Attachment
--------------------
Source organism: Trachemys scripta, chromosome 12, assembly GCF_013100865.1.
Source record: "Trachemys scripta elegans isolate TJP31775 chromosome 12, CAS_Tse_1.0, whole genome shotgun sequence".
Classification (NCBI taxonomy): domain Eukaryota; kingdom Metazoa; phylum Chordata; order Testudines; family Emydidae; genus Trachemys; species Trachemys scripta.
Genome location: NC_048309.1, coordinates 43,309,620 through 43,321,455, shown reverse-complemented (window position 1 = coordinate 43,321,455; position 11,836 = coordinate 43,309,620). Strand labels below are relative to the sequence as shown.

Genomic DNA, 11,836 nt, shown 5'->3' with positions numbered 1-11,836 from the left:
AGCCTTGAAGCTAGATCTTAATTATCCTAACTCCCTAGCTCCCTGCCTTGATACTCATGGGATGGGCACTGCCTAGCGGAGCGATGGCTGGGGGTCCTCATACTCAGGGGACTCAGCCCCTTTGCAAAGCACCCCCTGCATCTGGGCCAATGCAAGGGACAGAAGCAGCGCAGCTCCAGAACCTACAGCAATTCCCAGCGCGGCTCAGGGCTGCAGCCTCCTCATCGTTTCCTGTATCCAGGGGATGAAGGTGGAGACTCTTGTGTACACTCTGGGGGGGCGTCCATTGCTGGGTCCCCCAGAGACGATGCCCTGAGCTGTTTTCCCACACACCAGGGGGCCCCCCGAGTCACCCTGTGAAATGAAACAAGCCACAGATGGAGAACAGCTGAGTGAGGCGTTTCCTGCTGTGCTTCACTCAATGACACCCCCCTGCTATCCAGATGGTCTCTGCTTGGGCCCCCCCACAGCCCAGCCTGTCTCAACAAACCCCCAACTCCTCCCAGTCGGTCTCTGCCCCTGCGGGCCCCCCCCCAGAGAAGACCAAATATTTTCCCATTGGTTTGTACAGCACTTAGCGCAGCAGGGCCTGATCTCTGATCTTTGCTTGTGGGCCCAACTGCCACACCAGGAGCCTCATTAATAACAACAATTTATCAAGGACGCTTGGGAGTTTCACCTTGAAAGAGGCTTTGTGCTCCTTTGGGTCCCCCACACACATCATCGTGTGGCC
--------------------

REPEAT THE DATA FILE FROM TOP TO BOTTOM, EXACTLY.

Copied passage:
Source organism: Trachemys scripta, chromosome 12, assembly GCF_013100865.1.
Source record: "Trachemys scripta elegans isolate TJP31775 chromosome 12, CAS_Tse_1.0, whole genome shotgun sequence".
Classification (NCBI taxonomy): domain Eukaryota; kingdom Metazoa; phylum Chordata; order Testudines; family Emydidae; genus Trachemys; species Trachemys scripta.
Genome location: NC_048309.1, coordinates 43,309,620 through 43,321,455, shown reverse-complemented (window position 1 = coordinate 43,321,455; position 11,836 = coordinate 43,309,620). Strand labels below are relative to the sequence as shown.

Genomic DNA, 11,836 nt, shown 5'->3' with positions numbered 1-11,836 from the left:
AGCCTTGAAGCTAGATCTTAATTATCCTAACTCCCTAGCTCCCTGCCTTGATACTCATGGGATGGGCACTGCCTAGCGGAGCGATGGCTGGGGGTCCTCATACTCAGGGGACTCAGCCCCTTTGCAAAGCACCCCCTGCATCTGGGCCAATGCAAGGGACAGAAGCAGCGCAGCTCCAGAACCTACAGCAATTCCCAGCGCGGCTCAGGGCTGCAGCCTCCTCATCGTTTCCTGTATCCAGGGGATGAAGGTGGAGACTCTTGTGTACACTCTGGGGGGGCGTCCATTGCTGGGTCCCCCAGAGACGATGCCCTGAGCTGTTTTCCCACACACCAGGGGGCCCCCCGAGTCACCCTGTGAAATGAAACAAGCCACAGATGGAGAACAGCTGAGTGAGGCGTTTCCTGCTGTGCTTCACTCAATGACACCCCCCTGCTATCCAGATGGTCTCTGCTTGGGCCCCCCCACAGCCCAGCCTGTCTCAACAAACCCCCAACTCCTCCCAGTCGGTCTCTGCCCCTGCGGGCCCCCCCCCAGAGAAGACCAAATATTTTCCCATTGGTTTGTACAGCACTTAGCGCAGCAGGGCCTGATCTCTGATCTTTGCTTGTGGGCCCAACTGCCACACCAGGAGCCTCATTAATAACAACAATTTATCAAGGACGCTTGGGAGTTTCACCTTGAAAGAGGCTTTGTGCTCCTTTGGGTCCCCCACACACATCATCGTGTGGCC